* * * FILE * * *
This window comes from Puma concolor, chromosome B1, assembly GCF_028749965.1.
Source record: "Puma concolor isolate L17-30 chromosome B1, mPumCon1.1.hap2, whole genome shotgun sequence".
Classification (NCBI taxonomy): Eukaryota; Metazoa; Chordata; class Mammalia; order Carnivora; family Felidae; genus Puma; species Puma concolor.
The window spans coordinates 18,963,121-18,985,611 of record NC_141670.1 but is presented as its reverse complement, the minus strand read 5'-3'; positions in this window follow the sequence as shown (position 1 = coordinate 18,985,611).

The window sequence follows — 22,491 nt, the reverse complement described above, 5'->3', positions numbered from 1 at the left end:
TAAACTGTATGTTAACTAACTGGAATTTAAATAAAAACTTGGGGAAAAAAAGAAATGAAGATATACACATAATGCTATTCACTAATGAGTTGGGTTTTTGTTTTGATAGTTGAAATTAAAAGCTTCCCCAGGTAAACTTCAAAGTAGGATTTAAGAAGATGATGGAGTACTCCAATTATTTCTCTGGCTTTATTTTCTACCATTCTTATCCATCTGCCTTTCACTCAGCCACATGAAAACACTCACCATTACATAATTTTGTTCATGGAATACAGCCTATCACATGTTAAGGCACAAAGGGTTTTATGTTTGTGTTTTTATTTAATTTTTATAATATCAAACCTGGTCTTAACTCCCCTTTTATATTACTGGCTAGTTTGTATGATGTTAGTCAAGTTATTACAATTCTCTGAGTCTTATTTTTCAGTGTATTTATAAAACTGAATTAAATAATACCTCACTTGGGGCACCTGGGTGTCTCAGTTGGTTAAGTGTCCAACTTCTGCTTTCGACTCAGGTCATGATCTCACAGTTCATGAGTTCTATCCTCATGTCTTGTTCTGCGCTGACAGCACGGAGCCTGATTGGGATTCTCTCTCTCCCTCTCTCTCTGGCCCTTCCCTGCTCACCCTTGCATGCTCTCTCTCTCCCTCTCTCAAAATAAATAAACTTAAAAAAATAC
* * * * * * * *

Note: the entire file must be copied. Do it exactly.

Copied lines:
This window comes from Puma concolor, chromosome B1, assembly GCF_028749965.1.
Source record: "Puma concolor isolate L17-30 chromosome B1, mPumCon1.1.hap2, whole genome shotgun sequence".
Classification (NCBI taxonomy): Eukaryota; Metazoa; Chordata; class Mammalia; order Carnivora; family Felidae; genus Puma; species Puma concolor.
The window spans coordinates 18,963,121-18,985,611 of record NC_141670.1 but is presented as its reverse complement, the minus strand read 5'-3'; positions in this window follow the sequence as shown (position 1 = coordinate 18,985,611).

The window sequence follows — 22,491 nt, the reverse complement described above, 5'->3', positions numbered from 1 at the left end:
TAAACTGTATGTTAACTAACTGGAATTTAAATAAAAACTTGGGGAAAAAAAGAAATGAAGATATACACATAATGCTATTCACTAATGAGTTGGGTTTTTGTTTTGATAGTTGAAATTAAAAGCTTCCCCAGGTAAACTTCAAAGTAGGATTTAAGAAGATGATGGAGTACTCCAATTATTTCTCTGGCTTTATTTTCTACCATTCTTATCCATCTGCCTTTCACTCAGCCACATGAAAACACTCACCATTACATAATTTTGTTCATGGAATACAGCCTATCACATGTTAAGGCACAAAGGGTTTTATGTTTGTGTTTTTATTTAATTTTTATAATATCAAACCTGGTCTTAACTCCCCTTTTATATTACTGGCTAGTTTGTATGATGTTAGTCAAGTTATTACAATTCTCTGAGTCTTATTTTTCAGTGTATTTATAAAACTGAATTAAATAATACCTCACTTGGGGCACCTGGGTGTCTCAGTTGGTTAAGTGTCCAACTTCTGCTTTCGACTCAGGTCATGATCTCACAGTTCATGAGTTCTATCCTCATGTCTTGTTCTGCGCTGACAGCACGGAGCCTGATTGGGATTCTCTCTCTCCCTCTCTCTCTGGCCCTTCCCTGCTCACCCTTGCATGCTCTCTCTCTCCCTCTCTCAAAATAAATAAACTTAAAAAAATAC